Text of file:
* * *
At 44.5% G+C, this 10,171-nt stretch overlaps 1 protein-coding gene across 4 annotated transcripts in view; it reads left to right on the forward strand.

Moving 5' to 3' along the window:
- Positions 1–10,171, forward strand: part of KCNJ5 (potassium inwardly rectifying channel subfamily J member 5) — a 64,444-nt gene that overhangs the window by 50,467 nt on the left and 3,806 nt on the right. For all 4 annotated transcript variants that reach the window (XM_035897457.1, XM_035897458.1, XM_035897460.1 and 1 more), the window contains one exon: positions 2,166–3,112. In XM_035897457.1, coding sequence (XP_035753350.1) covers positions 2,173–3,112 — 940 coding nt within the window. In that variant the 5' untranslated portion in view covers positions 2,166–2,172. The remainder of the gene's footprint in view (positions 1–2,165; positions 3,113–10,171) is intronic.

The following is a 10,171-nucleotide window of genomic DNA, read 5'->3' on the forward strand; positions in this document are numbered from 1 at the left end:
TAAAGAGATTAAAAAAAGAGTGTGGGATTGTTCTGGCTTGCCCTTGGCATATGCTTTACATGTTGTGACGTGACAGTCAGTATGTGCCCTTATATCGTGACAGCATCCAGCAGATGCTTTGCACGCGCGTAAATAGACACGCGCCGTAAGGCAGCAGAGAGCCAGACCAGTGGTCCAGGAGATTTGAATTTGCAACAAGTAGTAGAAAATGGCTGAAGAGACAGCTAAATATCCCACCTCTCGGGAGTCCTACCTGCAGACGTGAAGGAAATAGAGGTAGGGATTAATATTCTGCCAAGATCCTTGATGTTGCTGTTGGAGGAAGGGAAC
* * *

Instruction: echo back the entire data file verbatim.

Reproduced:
At 44.5% G+C, this 10,171-nt stretch overlaps 1 protein-coding gene across 4 annotated transcripts in view; it reads left to right on the forward strand.

Moving 5' to 3' along the window:
- Positions 1–10,171, forward strand: part of KCNJ5 (potassium inwardly rectifying channel subfamily J member 5) — a 64,444-nt gene that overhangs the window by 50,467 nt on the left and 3,806 nt on the right. For all 4 annotated transcript variants that reach the window (XM_035897457.1, XM_035897458.1, XM_035897460.1 and 1 more), the window contains one exon: positions 2,166–3,112. In XM_035897457.1, coding sequence (XP_035753350.1) covers positions 2,173–3,112 — 940 coding nt within the window. In that variant the 5' untranslated portion in view covers positions 2,166–2,172. The remainder of the gene's footprint in view (positions 1–2,165; positions 3,113–10,171) is intronic.

The following is a 10,171-nucleotide window of genomic DNA, read 5'->3' on the forward strand; positions in this document are numbered from 1 at the left end:
TAAAGAGATTAAAAAAAGAGTGTGGGATTGTTCTGGCTTGCCCTTGGCATATGCTTTACATGTTGTGACGTGACAGTCAGTATGTGCCCTTATATCGTGACAGCATCCAGCAGATGCTTTGCACGCGCGTAAATAGACACGCGCCGTAAGGCAGCAGAGAGCCAGACCAGTGGTCCAGGAGATTTGAATTTGCAACAAGTAGTAGAAAATGGCTGAAGAGACAGCTAAATATCCCACCTCTCGGGAGTCCTACCTGCAGACGTGAAGGAAATAGAGGTAGGGATTAATATTCTGCCAAGATCCTTGATGTTGCTGTTGGAGGAAGGGAAC